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External drive was dropped and now won't mount, what are my options?
October 30, 2010 7:19 AM   Subscribe

I've got a great 1TB drive that was yanked off the coffee table...later started clicking...now won't mount...what to do?

Here's the error when I connect it to my Mac:
NTFS-3G
NTFS-3G could not mount /dev/disk1s2 at /Volumes/1000GBNTFS because the following problem occurred:

Failed to open $FILE_LogFile/$DATA: No such file or directory
Failed to mount '/dev/rdisk1s2': Input/output error
NTFS is either inconsistent, or there is a hardware fault, or it's a
SoftRAID/FakeRAID hardware. In the first case run chkdsk /f on Windows
then reboot into Windows twice. The usage of the /f parameter is very important!

If the device is a SoftRAID/FakeRAID then first activate it and mount a different device under the /dev/mapper/ directory, (e.g. /dev/mapper/nvidia_eahaabcc1). Please see the 'dmraid' documentation for more details.

------
I don't know think there's any SoftRAID or FakeRAID involved here, but I coule be wrong. By the way, I am (was :/ using MacFuse to mount it on the Mac.
When I connect it to the little Acer Aspire Revo running Windows7, it says it's corrupted and can't be read. There's a lot of great tunes on it, you can feel my pain.

Can you all help with a solution I might be able to do myself? It was a hard disk + enclosure purchase that I put together, so I can remove it and do something with the disk itself if that's necessary. But I was hoping there was a software based solution.

Whatcha got?
posted by talljamal to Technology (13 answers total) 2 users marked this as a favorite
 
First Things First: DO NOT WRITE ANYTHING TO THE DRIVE PERIOD.

1_ First try putting it into a freezer bag and freeze the drive. Than mount it this probably wont work but apparently it does in some cases. (you put it in a ziplock bag because otherwise your GOING to get condensation on the drive which can be VERY bad :P
This might give you another hour or so's worth of life out of it.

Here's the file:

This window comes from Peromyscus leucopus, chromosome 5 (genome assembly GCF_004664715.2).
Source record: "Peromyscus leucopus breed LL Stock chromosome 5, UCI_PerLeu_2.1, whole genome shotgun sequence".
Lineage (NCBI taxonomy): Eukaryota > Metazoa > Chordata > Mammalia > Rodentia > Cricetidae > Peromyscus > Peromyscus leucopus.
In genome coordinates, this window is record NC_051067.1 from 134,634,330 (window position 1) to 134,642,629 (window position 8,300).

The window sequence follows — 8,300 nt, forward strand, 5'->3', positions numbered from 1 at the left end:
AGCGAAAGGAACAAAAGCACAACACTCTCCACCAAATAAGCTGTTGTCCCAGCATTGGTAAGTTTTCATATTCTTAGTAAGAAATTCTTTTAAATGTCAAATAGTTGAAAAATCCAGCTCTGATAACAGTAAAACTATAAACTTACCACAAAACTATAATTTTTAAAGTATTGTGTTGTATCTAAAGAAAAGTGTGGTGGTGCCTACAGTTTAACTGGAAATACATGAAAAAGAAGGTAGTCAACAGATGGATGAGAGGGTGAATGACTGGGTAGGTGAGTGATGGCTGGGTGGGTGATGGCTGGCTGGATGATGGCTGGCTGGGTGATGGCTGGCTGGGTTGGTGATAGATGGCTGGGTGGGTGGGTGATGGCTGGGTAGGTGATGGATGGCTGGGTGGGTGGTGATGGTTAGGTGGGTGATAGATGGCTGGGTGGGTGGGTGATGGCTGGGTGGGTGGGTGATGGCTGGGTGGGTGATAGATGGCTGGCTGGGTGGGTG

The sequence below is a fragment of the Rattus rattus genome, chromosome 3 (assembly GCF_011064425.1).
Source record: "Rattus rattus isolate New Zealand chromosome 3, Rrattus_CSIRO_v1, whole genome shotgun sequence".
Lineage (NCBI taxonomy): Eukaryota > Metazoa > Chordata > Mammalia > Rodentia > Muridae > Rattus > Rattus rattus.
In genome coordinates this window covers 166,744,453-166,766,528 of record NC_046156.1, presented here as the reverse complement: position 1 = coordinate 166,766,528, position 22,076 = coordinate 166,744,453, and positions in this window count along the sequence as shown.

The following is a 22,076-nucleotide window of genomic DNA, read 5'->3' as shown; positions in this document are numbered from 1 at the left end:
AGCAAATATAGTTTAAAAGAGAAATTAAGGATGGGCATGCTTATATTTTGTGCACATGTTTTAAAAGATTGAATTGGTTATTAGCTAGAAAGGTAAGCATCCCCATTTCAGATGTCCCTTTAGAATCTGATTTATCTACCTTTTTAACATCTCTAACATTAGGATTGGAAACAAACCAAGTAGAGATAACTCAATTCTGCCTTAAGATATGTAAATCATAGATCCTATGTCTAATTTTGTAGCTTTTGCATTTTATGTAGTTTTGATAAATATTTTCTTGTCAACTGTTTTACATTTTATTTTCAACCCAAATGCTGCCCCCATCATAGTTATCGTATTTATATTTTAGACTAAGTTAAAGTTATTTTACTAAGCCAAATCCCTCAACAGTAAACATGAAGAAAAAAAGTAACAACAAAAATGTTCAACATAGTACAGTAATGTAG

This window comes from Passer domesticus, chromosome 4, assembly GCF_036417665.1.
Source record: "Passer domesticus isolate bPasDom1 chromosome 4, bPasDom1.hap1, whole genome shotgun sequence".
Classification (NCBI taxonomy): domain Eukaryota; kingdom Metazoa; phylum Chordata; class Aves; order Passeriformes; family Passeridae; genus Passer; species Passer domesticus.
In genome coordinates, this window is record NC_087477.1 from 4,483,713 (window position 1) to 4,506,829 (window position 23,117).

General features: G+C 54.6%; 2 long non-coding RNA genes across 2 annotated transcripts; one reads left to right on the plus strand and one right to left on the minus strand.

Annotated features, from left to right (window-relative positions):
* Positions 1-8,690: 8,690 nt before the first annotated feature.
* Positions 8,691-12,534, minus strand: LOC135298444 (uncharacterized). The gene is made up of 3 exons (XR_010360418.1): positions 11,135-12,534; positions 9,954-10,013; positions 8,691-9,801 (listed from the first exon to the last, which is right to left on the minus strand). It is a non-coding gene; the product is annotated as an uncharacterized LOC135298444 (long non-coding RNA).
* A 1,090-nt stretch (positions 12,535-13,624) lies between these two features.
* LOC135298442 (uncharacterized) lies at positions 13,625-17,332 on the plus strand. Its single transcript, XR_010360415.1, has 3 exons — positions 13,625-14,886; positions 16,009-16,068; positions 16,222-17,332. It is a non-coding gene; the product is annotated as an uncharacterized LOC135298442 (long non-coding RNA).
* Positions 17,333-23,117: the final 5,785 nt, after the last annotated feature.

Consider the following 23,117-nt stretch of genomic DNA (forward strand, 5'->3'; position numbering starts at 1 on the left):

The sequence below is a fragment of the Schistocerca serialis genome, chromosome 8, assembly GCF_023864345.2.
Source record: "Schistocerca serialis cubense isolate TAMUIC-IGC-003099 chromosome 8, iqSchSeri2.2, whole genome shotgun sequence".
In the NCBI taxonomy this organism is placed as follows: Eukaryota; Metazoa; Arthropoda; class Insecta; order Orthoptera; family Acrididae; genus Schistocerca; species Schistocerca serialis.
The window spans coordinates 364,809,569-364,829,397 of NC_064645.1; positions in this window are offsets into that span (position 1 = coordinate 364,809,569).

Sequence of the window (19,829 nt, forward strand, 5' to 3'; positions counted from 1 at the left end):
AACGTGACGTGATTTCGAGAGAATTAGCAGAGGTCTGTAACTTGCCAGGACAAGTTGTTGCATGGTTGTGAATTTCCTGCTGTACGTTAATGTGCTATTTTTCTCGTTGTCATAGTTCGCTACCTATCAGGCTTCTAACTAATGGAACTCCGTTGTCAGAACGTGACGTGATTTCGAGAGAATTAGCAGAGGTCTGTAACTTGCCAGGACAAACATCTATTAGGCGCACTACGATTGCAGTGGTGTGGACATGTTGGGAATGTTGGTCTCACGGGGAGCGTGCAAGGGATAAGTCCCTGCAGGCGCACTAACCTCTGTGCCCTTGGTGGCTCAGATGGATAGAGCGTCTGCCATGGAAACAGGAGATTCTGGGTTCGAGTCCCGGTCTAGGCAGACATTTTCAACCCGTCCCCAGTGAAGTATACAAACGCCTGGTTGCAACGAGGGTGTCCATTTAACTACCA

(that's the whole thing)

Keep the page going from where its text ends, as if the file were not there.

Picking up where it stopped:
2_ Try to use linux I have no idea if there is still a working Ubuntu for mac but... here is a good link for a software fix to possibly combine with the FREEZER Method above.

3_ There is a way to do it thats the not so quick and dirty method....

Build yourself a glovebox and point a small fan directly at the drive inside the glove box and transplant your platters into an identical but functioning drive... With this method you will have to be sure to have the exact same model drive as your failed one EBAY is your saviour unfortunately here.
posted by Chamunks at 7:37 AM on October 30, 2010 [1 favorite]


Heres Some Simple Audio Diagnostics you can do with an ear and a sata cable...

Either way you are going to need to buy another drive to store your data on it because if your drive sounds anything like these noises your Pretty Close To Toast.
posted by Chamunks at 7:40 AM on October 30, 2010


She's dead Jim. Disk Warrior might get your directory back, but I'd be taking that drive out of service in the future even if you get the data back.
posted by fourcheesemac at 7:40 AM on October 30, 2010


The freezer and fan method are usually helpful in keeping the drive cool, but they're often not necessary (or even particularly helpful).

Take the drive out of the enclosure and connect it to your Windows 7 system. Run GetDataBack for NTFS on the drive. If that doesn't work, then you have larger problems. In which case...

You might try using software such as X-Ways Replica 1.3. You would need another 1TB or larger drive and after getting a (mostly) valid copy of the drive, you might still have to use some sort of data recovery software like GetDataBack to actually get your files back. You would also want to take your drive out of the enclosure.

If BIOS doesn't recognize your drive and that data is really important to you, I recommend these guys. Their website is pretty cheesy, but I know from experience that they're very good. And if you don't get your data, you don't get charged.

Regardless, if your drive is clicking, it's shot. It's theoretically possible to repair, but it's a lot cheaper to just buy a new one. (I'm not going to describe how this would be done because you would only want to try it in a clean room environment with the appropriate equipment. A tiny little mistake could corrupt large swathes of data.)
posted by GnomeChompsky at 7:41 AM on October 30, 2010


Other than that Be Prepared to face the data recovery agencies and they will recover your data for a price of course.. (probably ranging from 500$ and up.)



Also there are alot of people on the internet who say DO NOT Open the drive as this is very true if you have some pretty big Cahone's you can like I said point a fan at the drive inside a glovebox and be pretty sure you wont have issues with contaminates but if anything at all gets on that platter it will cause problems.